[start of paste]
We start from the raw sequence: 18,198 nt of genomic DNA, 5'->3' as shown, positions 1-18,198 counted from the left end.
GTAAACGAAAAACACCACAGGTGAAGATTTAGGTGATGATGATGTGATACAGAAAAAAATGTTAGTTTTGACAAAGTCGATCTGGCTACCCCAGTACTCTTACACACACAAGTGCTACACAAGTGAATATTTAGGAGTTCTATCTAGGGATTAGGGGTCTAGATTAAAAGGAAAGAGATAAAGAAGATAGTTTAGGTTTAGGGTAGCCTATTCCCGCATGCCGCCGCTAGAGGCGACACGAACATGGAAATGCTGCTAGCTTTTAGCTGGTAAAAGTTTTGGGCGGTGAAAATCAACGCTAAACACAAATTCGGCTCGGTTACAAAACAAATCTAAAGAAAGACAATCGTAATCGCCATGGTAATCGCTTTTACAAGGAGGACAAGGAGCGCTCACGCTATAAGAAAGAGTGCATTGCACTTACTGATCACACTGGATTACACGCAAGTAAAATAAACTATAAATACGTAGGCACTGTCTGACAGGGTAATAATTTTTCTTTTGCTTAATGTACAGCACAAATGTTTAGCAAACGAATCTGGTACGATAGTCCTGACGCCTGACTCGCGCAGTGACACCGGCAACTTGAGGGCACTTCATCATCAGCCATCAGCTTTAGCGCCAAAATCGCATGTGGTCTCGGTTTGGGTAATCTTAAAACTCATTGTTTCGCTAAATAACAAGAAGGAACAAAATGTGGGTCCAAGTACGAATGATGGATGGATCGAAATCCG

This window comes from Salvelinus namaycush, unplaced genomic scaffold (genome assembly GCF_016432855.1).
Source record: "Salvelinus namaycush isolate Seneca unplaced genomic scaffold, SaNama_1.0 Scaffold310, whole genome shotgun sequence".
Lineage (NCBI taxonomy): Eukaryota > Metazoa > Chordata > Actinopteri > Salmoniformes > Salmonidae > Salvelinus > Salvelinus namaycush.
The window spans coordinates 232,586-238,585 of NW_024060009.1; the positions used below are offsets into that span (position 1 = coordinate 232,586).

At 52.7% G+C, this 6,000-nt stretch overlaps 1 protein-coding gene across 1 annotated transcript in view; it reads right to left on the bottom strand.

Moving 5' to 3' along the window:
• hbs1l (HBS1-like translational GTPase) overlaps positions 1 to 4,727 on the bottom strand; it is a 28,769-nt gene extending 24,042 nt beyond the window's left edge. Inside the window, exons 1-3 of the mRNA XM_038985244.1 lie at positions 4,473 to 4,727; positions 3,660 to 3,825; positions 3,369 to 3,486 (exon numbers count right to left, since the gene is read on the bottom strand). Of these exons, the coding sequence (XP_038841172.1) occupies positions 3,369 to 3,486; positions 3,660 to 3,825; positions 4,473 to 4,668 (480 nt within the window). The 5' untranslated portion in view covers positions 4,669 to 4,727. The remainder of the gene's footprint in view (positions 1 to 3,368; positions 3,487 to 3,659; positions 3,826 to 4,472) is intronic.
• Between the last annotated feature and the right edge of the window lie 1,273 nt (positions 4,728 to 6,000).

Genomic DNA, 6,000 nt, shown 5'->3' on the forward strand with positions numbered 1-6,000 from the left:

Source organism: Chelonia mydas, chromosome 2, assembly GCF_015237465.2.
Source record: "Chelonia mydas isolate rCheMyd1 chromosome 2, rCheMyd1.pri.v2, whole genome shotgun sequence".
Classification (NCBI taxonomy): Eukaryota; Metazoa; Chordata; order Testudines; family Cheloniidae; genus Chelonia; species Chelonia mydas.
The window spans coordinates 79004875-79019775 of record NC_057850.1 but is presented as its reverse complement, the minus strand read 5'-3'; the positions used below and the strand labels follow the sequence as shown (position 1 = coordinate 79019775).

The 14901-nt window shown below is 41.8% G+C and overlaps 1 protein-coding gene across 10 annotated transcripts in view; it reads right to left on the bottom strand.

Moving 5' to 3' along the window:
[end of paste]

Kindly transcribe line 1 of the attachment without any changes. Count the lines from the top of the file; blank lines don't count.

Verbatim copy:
We start from the raw sequence: 18,198 nt of genomic DNA, 5'->3' as shown, positions 1-18,198 counted from the left end.